Critics of Postmaster General Louis DeJoy were hoping that today would be the beginning of the end for the Trump appointed postal service devil, as Senate confirmation hearings for three potential board members begin.
But even if Biden’s picks are approved by the Senate, insiders suspect the board is unlikely to have enough votes to oust DeJoy, in part because its chairman — Ron Bloom, a Trump-appointed Democrat — has recently expressed strong support for DeJoy.
Despite a controversial 10-year plan that would cut costs and lengthen delivery times, Bloom said, “Right now, I think [DeJoy] is the proper man for the job. He’s earned my support, and he will have it until he doesn’t. And I have no particular reason to believe he will lose it.” A former Obama administration official, Bloom has actively taken a role selling DeJoy’s plan.
Confirmations begin today for Biden’s choices to fill the board’s three vacant seats: Ron Stroman, a former deputy postmaster general; Amber McReynolds, a mail voting advocate; and Anton Hajjar, the former general counsel of the American Postal Workers Union. Two of the nominees are Democrats, and one is an Independent.
Their confirmation would give the governing board a majority of Democrats to unseat DeJoy, but Bloom could cause the problem.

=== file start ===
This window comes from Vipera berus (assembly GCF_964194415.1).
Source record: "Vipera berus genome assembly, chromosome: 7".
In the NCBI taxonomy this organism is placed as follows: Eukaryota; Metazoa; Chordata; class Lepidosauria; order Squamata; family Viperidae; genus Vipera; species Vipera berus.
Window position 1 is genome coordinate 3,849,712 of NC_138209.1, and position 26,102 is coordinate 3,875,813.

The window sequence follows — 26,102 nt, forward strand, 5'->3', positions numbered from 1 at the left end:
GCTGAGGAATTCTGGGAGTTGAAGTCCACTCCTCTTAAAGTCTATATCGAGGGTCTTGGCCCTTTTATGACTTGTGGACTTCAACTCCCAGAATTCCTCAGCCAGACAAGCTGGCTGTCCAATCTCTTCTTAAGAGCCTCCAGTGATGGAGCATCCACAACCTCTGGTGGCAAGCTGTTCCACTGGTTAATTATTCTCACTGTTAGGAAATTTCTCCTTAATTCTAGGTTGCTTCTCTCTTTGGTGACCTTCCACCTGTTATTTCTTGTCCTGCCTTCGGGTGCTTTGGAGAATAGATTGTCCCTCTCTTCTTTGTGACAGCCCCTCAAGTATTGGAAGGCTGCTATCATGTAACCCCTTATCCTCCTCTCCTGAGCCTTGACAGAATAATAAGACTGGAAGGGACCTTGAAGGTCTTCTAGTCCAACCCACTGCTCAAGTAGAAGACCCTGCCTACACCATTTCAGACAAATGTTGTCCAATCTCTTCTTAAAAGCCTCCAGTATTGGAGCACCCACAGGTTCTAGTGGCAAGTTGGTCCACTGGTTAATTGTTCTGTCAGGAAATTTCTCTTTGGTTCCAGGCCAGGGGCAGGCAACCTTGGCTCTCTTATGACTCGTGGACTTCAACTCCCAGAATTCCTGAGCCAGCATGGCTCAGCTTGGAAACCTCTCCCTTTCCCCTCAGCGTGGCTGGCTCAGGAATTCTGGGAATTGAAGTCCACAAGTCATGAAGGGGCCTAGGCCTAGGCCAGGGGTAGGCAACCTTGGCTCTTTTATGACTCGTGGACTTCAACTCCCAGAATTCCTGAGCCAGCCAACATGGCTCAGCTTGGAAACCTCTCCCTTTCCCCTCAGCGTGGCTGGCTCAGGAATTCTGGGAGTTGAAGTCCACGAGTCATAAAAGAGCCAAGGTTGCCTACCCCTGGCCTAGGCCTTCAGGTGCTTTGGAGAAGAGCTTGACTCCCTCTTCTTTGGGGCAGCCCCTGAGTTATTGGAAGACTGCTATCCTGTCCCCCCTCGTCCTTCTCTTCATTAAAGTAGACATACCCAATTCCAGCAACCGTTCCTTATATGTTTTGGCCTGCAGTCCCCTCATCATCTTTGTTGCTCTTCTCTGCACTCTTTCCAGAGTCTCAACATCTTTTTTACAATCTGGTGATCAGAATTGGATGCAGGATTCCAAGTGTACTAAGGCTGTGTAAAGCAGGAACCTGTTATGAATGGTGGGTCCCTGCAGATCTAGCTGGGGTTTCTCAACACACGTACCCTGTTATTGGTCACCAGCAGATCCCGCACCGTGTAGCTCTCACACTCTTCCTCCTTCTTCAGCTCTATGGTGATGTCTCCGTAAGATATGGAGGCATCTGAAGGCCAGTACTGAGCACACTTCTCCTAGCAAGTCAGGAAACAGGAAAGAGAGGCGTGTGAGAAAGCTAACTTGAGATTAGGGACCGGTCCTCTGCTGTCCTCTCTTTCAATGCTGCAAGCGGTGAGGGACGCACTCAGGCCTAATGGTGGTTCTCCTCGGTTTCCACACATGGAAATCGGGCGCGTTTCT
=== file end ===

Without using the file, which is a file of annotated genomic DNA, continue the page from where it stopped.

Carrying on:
Sen. Tammy Duckworth, D-Ill., has requested that Biden remove all six current members — including Bloom and the board’s other Trump-appointed Democrat, Lee Moak — and nominate an entirely new slate of governors.
While presidents do not have the power to remove the postmaster, they do have the ability to remove members of the board — but only “for cause.”
“If the administration thinks there are things in the 10-year plan that constitute ’cause,’ then maybe there is an argument. But I think such a move would meet with strong resistance,” said Michael Plunkett, the president of PostCom, an alliance of postal consumers.
Democrats hope Biden’s nominees, if confirmed, could at minimum change the way the board conducts its business and increase transparency with Congress, mailing industry officials and the public.
Biden, when he was on the campaign trail, once derided DeJoy as “the president’s guy” — and White House Press Secretary Jen Psaki said in February that Biden “believes the leadership can do better, and we are eager to have the board of governors in place.” But nearly 100 days into his tenure as president, Biden has yet to publicly support calls for DeJoy’s removal.